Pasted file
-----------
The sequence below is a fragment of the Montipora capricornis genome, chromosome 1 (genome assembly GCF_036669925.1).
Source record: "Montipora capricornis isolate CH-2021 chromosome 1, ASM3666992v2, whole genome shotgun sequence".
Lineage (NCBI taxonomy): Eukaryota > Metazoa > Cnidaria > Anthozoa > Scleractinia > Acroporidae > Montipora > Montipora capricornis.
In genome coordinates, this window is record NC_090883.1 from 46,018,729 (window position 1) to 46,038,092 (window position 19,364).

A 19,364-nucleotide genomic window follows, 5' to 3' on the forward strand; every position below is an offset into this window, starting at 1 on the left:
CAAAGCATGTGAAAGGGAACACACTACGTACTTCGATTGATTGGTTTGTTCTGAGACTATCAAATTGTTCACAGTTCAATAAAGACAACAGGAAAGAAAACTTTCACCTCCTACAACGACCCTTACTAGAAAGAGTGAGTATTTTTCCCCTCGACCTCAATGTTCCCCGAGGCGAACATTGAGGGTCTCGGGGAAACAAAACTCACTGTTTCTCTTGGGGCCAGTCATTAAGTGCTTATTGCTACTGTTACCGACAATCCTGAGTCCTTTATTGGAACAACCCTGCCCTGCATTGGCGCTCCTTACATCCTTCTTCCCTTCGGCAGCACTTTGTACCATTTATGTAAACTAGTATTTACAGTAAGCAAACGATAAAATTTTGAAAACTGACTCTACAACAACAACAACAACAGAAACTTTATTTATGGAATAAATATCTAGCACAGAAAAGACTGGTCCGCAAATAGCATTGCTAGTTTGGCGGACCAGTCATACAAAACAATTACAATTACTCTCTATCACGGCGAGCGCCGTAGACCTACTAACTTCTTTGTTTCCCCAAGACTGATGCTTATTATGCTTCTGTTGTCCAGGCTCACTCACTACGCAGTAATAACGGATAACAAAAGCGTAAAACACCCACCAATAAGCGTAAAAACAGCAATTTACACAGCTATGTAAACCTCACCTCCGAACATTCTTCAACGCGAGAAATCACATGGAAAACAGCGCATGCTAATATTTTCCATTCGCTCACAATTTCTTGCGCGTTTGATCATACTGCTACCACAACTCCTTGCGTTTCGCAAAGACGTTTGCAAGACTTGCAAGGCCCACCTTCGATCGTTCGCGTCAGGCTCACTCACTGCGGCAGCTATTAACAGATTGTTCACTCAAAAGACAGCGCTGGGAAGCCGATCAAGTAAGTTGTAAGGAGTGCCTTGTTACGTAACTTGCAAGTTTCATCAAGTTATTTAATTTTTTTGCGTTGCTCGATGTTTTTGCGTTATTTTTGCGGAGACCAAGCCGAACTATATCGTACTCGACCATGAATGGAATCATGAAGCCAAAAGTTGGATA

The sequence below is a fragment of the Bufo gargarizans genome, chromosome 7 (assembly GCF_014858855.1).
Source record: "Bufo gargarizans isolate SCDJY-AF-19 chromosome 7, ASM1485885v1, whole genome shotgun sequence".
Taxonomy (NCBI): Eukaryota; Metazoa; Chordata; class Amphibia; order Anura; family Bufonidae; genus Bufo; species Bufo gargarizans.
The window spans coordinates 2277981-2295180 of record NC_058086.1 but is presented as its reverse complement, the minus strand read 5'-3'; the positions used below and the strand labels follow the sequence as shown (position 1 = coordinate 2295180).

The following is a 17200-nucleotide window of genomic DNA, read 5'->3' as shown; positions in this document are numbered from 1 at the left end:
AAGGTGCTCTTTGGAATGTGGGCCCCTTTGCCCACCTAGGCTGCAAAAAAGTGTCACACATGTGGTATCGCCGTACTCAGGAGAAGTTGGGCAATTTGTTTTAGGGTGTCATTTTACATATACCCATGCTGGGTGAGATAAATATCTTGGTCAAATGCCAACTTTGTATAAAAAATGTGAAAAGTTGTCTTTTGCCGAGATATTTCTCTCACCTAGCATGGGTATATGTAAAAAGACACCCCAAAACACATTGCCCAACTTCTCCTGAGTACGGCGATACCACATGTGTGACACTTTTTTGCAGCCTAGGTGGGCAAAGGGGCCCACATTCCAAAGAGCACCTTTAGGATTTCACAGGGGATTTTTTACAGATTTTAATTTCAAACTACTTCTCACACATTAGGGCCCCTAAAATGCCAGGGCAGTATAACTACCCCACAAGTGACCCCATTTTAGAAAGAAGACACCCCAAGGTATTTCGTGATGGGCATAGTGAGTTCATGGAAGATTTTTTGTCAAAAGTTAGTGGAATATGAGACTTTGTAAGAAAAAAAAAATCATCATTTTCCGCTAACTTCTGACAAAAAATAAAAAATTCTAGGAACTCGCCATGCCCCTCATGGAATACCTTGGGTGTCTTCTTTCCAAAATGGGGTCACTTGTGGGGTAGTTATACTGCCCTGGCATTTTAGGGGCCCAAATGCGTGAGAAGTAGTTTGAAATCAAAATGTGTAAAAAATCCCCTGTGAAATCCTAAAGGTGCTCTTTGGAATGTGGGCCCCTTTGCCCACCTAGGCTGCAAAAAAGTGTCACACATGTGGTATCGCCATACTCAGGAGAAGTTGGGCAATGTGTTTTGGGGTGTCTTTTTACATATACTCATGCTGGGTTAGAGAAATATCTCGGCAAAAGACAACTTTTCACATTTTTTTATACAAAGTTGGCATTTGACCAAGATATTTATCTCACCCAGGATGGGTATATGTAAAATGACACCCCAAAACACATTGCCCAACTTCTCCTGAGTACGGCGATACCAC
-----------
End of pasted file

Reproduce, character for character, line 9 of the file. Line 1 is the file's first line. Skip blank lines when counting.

Taxonomy (NCBI): Eukaryota; Metazoa; Chordata; class Amphibia; order Anura; family Bufonidae; genus Bufo; species Bufo gargarizans.